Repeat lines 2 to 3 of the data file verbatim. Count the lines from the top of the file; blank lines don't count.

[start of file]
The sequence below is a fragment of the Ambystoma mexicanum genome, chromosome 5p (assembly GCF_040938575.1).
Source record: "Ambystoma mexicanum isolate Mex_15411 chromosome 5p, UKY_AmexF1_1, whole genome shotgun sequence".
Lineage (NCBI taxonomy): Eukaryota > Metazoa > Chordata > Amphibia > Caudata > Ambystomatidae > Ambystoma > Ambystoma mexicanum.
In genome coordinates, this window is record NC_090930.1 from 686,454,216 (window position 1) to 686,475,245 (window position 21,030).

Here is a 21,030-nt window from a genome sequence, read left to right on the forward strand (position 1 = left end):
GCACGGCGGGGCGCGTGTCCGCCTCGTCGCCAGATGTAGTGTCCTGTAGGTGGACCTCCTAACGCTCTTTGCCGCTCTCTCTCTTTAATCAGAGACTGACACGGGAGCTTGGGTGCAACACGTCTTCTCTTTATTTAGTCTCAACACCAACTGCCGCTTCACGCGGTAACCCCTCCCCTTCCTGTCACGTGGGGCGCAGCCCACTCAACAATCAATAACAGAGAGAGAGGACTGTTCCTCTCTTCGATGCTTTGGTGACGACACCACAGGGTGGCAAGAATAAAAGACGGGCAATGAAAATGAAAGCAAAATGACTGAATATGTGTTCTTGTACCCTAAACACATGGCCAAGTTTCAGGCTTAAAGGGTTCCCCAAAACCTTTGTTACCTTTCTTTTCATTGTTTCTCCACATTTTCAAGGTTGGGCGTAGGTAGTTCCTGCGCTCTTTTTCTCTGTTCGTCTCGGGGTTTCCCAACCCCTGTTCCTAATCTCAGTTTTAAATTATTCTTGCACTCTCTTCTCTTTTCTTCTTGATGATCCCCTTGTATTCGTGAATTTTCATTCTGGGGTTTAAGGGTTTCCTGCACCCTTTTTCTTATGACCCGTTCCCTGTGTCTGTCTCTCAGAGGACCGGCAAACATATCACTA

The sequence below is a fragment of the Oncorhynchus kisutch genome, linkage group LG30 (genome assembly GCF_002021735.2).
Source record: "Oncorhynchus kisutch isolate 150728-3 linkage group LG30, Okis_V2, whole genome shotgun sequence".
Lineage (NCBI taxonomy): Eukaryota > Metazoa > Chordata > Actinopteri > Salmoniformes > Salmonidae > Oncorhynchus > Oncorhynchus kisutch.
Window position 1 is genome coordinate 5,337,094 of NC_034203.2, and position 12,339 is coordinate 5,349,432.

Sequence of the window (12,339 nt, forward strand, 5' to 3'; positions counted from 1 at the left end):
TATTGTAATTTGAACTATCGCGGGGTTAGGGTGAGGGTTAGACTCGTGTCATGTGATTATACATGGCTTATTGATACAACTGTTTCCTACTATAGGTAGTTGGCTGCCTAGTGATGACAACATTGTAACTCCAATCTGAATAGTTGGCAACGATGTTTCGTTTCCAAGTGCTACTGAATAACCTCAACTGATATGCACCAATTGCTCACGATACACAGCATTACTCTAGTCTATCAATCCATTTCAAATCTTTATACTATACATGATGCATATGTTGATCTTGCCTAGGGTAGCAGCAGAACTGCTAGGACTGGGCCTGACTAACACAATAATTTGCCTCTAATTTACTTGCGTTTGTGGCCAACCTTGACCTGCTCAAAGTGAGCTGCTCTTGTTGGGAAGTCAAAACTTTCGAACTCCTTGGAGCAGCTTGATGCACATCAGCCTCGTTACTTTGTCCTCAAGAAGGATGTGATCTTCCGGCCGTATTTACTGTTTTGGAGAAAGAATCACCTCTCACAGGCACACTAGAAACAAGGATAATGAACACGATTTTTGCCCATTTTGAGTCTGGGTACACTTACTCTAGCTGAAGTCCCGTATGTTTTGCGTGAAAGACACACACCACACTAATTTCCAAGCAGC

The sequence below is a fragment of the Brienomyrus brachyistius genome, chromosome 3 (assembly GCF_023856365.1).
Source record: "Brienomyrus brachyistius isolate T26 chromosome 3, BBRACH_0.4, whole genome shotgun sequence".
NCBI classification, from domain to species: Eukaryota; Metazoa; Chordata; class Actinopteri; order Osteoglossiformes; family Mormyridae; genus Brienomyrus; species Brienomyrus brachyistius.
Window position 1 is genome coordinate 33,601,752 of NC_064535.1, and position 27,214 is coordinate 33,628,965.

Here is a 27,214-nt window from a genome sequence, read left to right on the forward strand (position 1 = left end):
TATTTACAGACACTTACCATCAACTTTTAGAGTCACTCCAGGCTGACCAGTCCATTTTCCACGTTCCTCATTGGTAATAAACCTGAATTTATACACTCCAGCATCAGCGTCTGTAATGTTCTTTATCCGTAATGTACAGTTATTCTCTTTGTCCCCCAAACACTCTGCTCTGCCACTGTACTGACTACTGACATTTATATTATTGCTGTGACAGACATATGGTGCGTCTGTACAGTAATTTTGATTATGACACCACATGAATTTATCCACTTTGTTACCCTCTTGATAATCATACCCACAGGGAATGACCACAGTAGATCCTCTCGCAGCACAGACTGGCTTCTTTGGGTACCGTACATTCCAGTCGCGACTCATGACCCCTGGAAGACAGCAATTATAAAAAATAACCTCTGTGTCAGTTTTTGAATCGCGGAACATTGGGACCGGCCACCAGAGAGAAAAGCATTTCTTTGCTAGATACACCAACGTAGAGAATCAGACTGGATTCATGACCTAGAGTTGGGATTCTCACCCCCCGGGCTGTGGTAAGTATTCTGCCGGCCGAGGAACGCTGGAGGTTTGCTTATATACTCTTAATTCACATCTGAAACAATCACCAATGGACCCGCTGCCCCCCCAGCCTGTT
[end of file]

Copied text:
Source record: "Ambystoma mexicanum isolate Mex_15411 chromosome 5p, UKY_AmexF1_1, whole genome shotgun sequence".
Lineage (NCBI taxonomy): Eukaryota > Metazoa > Chordata > Amphibia > Caudata > Ambystomatidae > Ambystoma > Ambystoma mexicanum.